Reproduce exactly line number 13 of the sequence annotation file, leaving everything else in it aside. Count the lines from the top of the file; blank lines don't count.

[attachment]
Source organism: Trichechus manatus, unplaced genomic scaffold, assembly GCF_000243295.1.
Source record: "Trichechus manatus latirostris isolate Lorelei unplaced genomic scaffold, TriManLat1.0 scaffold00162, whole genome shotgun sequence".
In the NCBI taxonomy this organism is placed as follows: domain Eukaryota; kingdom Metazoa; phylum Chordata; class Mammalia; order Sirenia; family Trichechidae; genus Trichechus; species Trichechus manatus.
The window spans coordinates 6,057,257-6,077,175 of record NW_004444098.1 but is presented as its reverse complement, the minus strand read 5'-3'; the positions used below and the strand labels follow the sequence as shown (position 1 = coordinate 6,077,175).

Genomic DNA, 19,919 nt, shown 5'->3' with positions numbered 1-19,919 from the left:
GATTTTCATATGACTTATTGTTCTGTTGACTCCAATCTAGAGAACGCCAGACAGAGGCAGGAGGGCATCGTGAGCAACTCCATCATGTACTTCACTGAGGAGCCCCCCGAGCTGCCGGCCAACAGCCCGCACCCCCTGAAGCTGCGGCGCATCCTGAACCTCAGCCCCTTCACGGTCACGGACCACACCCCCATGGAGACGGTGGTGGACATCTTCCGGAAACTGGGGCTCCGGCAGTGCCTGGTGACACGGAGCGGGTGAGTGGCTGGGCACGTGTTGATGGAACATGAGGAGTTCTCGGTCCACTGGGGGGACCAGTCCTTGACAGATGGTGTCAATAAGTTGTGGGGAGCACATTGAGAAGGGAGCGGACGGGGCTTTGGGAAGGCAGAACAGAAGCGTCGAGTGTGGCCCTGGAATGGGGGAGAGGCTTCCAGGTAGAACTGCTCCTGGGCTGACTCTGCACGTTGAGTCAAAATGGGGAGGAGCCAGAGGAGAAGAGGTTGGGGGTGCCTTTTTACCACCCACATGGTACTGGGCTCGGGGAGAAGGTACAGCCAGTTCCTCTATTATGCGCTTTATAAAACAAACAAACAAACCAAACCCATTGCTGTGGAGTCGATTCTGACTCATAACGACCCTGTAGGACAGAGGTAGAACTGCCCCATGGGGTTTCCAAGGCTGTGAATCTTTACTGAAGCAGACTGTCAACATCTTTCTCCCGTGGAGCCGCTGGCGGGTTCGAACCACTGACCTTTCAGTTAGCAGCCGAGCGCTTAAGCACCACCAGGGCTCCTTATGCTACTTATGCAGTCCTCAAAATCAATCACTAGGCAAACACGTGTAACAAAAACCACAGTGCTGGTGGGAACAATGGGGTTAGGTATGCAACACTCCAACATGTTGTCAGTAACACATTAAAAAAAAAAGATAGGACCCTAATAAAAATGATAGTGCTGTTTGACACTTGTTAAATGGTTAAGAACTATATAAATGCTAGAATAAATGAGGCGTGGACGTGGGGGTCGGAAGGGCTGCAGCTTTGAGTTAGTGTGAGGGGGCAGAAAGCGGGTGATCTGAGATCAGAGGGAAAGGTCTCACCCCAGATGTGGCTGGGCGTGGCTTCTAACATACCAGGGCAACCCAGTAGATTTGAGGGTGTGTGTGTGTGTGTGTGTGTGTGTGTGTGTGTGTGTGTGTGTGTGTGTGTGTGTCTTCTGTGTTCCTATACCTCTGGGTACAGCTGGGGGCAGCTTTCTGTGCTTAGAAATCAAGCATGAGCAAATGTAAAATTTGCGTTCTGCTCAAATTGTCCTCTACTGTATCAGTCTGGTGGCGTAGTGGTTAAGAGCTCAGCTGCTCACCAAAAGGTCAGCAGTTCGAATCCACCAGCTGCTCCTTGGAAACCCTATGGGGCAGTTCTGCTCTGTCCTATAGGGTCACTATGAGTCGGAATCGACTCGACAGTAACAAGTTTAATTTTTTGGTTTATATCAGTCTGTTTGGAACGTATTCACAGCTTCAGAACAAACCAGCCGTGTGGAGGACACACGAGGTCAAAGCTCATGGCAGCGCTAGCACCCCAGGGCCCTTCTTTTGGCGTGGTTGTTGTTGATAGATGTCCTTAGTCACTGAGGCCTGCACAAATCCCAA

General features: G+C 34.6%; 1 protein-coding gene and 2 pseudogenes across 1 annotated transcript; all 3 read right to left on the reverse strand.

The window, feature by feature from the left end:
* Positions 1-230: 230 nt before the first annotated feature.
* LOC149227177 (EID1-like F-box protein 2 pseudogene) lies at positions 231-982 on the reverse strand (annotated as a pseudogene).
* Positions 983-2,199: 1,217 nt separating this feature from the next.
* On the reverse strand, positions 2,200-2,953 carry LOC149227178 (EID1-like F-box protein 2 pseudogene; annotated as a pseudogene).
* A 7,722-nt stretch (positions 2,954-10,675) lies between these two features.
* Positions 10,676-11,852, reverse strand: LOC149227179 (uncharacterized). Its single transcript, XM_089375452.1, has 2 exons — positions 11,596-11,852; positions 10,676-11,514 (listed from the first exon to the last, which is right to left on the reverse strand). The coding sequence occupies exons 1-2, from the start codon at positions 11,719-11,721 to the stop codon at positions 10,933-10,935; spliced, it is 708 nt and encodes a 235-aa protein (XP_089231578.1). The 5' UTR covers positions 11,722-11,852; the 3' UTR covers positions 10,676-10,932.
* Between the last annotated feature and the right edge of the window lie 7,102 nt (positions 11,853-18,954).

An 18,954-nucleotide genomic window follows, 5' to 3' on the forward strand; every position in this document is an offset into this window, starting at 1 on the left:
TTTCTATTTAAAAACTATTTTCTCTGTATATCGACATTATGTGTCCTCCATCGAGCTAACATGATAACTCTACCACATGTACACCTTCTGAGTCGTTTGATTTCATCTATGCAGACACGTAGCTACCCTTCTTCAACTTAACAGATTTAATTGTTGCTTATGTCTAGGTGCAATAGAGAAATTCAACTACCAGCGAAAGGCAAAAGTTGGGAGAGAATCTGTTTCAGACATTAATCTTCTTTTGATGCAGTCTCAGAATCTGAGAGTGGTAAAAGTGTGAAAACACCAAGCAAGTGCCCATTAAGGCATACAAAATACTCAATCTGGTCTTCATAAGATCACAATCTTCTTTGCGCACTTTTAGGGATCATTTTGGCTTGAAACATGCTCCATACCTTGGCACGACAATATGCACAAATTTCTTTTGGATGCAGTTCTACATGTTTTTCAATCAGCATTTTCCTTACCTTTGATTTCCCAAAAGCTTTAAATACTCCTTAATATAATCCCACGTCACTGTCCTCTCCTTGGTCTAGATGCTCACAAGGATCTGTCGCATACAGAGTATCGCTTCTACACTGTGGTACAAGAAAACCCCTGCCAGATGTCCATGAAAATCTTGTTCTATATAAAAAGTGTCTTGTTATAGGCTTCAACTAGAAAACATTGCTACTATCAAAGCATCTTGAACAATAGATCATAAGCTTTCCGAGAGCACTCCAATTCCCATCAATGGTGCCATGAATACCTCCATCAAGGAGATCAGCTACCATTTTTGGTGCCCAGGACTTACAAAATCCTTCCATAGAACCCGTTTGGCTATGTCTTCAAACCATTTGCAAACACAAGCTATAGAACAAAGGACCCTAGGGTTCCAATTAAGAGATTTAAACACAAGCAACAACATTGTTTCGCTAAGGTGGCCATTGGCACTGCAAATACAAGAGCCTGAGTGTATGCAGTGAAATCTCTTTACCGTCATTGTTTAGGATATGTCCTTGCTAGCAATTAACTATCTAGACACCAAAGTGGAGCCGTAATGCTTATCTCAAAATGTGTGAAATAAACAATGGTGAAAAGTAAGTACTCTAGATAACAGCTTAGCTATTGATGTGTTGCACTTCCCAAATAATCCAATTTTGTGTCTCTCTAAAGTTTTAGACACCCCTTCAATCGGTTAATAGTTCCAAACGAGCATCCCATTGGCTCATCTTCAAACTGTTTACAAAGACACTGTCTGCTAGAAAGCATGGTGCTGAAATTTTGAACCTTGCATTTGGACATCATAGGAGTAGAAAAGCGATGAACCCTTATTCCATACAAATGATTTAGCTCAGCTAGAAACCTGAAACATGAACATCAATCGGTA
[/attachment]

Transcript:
* A 7,722-nt stretch (positions 2,954-10,675) lies between these two features.